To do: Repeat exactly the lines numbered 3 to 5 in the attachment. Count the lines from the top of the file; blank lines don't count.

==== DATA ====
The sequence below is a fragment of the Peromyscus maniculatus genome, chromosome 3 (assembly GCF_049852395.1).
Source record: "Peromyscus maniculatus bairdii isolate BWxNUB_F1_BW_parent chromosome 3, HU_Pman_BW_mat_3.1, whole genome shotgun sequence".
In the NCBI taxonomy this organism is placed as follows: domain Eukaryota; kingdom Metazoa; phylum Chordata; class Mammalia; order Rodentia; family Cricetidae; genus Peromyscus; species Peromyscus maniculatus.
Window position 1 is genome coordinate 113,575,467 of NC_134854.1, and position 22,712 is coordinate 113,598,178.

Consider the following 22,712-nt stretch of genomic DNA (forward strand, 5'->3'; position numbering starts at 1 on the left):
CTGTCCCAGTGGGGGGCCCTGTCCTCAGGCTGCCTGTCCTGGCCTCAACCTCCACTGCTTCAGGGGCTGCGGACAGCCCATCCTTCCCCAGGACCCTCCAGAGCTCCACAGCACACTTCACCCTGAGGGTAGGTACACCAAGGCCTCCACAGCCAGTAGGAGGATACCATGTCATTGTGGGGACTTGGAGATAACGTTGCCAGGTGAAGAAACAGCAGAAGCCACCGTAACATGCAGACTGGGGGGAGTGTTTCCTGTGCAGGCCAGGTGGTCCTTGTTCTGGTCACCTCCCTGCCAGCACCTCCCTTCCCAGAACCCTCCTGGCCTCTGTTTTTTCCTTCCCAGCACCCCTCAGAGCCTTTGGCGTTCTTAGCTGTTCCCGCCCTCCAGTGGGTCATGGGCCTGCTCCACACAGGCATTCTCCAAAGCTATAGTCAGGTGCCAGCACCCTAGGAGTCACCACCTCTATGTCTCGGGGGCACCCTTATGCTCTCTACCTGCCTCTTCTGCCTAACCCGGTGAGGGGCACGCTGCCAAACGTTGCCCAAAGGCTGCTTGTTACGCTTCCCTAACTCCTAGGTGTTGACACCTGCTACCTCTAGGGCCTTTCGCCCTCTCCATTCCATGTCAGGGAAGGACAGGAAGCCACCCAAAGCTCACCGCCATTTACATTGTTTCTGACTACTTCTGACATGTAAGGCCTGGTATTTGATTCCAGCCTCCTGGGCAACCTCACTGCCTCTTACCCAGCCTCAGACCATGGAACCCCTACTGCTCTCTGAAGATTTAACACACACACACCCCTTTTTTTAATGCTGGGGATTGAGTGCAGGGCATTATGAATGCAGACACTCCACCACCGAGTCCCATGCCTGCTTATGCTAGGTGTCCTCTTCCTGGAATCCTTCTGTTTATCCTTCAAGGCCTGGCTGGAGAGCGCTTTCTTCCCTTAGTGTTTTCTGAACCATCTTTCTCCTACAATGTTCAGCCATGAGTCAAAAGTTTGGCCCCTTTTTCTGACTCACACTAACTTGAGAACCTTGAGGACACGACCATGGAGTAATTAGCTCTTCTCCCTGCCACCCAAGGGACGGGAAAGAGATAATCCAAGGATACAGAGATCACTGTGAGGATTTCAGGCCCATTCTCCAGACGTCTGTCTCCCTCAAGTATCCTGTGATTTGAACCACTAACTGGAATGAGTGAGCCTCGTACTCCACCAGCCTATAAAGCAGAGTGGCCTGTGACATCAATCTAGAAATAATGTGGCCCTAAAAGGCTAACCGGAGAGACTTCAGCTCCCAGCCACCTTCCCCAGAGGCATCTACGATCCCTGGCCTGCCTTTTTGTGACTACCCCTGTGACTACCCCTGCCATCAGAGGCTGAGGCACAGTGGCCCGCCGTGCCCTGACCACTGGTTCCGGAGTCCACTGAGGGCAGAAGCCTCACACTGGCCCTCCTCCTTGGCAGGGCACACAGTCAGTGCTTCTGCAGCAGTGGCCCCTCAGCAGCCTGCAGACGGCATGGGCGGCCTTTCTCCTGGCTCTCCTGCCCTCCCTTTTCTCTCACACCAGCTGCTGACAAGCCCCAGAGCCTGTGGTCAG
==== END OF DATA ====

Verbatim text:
In the NCBI taxonomy this organism is placed as follows: domain Eukaryota; kingdom Metazoa; phylum Chordata; class Mammalia; order Rodentia; family Cricetidae; genus Peromyscus; species Peromyscus maniculatus.
Window position 1 is genome coordinate 113,575,467 of NC_134854.1, and position 22,712 is coordinate 113,598,178.

Consider the following 22,712-nt stretch of genomic DNA (forward strand, 5'->3'; position numbering starts at 1 on the left):